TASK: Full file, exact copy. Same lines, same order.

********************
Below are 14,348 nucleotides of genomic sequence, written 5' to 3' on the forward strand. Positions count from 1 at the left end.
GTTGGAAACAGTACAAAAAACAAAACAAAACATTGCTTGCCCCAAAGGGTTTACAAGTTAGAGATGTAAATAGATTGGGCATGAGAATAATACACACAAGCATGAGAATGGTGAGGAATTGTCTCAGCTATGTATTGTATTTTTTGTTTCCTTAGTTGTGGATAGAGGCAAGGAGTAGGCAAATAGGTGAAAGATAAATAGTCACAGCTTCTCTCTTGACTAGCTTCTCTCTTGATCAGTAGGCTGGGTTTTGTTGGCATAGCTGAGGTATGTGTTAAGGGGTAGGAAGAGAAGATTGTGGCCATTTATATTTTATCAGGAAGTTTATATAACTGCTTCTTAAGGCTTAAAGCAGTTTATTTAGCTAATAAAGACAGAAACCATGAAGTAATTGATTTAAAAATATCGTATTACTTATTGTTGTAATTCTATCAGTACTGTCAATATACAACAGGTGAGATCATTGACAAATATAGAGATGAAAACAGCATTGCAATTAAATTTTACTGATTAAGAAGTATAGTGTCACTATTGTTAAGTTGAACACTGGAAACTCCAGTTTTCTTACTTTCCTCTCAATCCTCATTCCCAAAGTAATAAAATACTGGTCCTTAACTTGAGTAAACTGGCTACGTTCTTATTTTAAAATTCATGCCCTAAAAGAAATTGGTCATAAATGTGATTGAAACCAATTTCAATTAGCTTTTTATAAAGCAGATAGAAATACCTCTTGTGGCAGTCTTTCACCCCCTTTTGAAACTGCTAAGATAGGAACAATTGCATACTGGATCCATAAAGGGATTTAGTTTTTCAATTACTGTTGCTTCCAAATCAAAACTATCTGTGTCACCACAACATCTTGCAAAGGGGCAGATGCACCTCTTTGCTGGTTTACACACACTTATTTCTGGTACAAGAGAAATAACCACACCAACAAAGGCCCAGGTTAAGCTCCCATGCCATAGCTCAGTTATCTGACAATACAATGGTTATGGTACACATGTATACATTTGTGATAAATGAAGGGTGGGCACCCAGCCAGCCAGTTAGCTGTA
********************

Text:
Below are 14,348 nucleotides of genomic sequence, written 5' to 3' on the forward strand. Positions count from 1 at the left end.
GTTGGAAACAGTACAAAAAACAAAACAAAACATTGCTTGCCCCAAAGGGTTTACAAGTTAGAGATGTAAATAGATTGGGCATGAGAATAATACACACAAGCATGAGAATGGTGAGGAATTGTCTCAGCTATGTATTGTATTTTTTGTTTCCTTAGTTGTGGATAGAGGCAAGGAGTAGGCAAATAGGTGAAAGATAAATAGTCACAGCTTCTCTCTTGACTAGCTTCTCTCTTGATCAGTAGGCTGGGTTTTGTTGGCATAGCTGAGGTATGTGTTAAGGGGTAGGAAGAGAAGATTGTGGCCATTTATATTTTATCAGGAAGTTTATATAACTGCTTCTTAAGGCTTAAAGCAGTTTATTTAGCTAATAAAGACAGAAACCATGAAGTAATTGATTTAAAAATATCGTATTACTTATTGTTGTAATTCTATCAGTACTGTCAATATACAACAGGTGAGATCATTGACAAATATAGAGATGAAAACAGCATTGCAATTAAATTTTACTGATTAAGAAGTATAGTGTCACTATTGTTAAGTTGAACACTGGAAACTCCAGTTTTCTTACTTTCCTCTCAATCCTCATTCCCAAAGTAATAAAATACTGGTCCTTAACTTGAGTAAACTGGCTACGTTCTTATTTTAAAATTCATGCCCTAAAAGAAATTGGTCATAAATGTGATTGAAACCAATTTCAATTAGCTTTTTATAAAGCAGATAGAAATACCTCTTGTGGCAGTCTTTCACCCCCTTTTGAAACTGCTAAGATAGGAACAATTGCATACTGGATCCATAAAGGGATTTAGTTTTTCAATTACTGTTGCTTCCAAATCAAAACTATCTGTGTCACCACAACATCTTGCAAAGGGGCAGATGCACCTCTTTGCTGGTTTACACACACTTATTTCTGGTACAAGAGAAATAACCACACCAACAAAGGCCCAGGTTAAGCTCCCATGCCATAGCTCAGTTATCTGACAATACAATGGTTATGGTACACATGTATACATTTGTGATAAATGAAGGGTGGGCACCCAGCCAGCCAGTTAGCTGTA